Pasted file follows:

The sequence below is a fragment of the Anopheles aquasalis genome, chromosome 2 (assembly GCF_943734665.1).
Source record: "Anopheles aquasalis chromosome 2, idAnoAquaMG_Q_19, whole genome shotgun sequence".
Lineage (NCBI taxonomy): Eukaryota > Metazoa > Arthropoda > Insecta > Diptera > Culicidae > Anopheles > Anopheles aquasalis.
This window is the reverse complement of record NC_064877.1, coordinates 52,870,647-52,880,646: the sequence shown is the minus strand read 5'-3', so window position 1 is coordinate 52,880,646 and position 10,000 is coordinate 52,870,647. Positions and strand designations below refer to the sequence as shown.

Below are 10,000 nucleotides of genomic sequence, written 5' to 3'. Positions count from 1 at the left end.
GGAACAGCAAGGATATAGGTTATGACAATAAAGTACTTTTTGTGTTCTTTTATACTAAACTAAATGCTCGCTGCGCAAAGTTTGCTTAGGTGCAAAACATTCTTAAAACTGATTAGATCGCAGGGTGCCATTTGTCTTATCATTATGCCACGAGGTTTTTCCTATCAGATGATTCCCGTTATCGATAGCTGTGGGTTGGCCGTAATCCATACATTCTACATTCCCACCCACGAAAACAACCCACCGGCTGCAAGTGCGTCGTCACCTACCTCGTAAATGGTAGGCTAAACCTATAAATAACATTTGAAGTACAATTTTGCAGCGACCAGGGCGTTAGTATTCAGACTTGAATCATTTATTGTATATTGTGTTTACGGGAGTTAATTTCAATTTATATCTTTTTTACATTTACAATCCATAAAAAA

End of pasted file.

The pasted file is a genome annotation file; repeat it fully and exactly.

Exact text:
The sequence below is a fragment of the Anopheles aquasalis genome, chromosome 2 (assembly GCF_943734665.1).
Source record: "Anopheles aquasalis chromosome 2, idAnoAquaMG_Q_19, whole genome shotgun sequence".
Lineage (NCBI taxonomy): Eukaryota > Metazoa > Arthropoda > Insecta > Diptera > Culicidae > Anopheles > Anopheles aquasalis.
This window is the reverse complement of record NC_064877.1, coordinates 52,870,647-52,880,646: the sequence shown is the minus strand read 5'-3', so window position 1 is coordinate 52,880,646 and position 10,000 is coordinate 52,870,647. Positions and strand designations below refer to the sequence as shown.

Below are 10,000 nucleotides of genomic sequence, written 5' to 3'. Positions count from 1 at the left end.
GGAACAGCAAGGATATAGGTTATGACAATAAAGTACTTTTTGTGTTCTTTTATACTAAACTAAATGCTCGCTGCGCAAAGTTTGCTTAGGTGCAAAACATTCTTAAAACTGATTAGATCGCAGGGTGCCATTTGTCTTATCATTATGCCACGAGGTTTTTCCTATCAGATGATTCCCGTTATCGATAGCTGTGGGTTGGCCGTAATCCATACATTCTACATTCCCACCCACGAAAACAACCCACCGGCTGCAAGTGCGTCGTCACCTACCTCGTAAATGGTAGGCTAAACCTATAAATAACATTTGAAGTACAATTTTGCAGCGACCAGGGCGTTAGTATTCAGACTTGAATCATTTATTGTATATTGTGTTTACGGGAGTTAATTTCAATTTATATCTTTTTTACATTTACAATCCATAAAAAA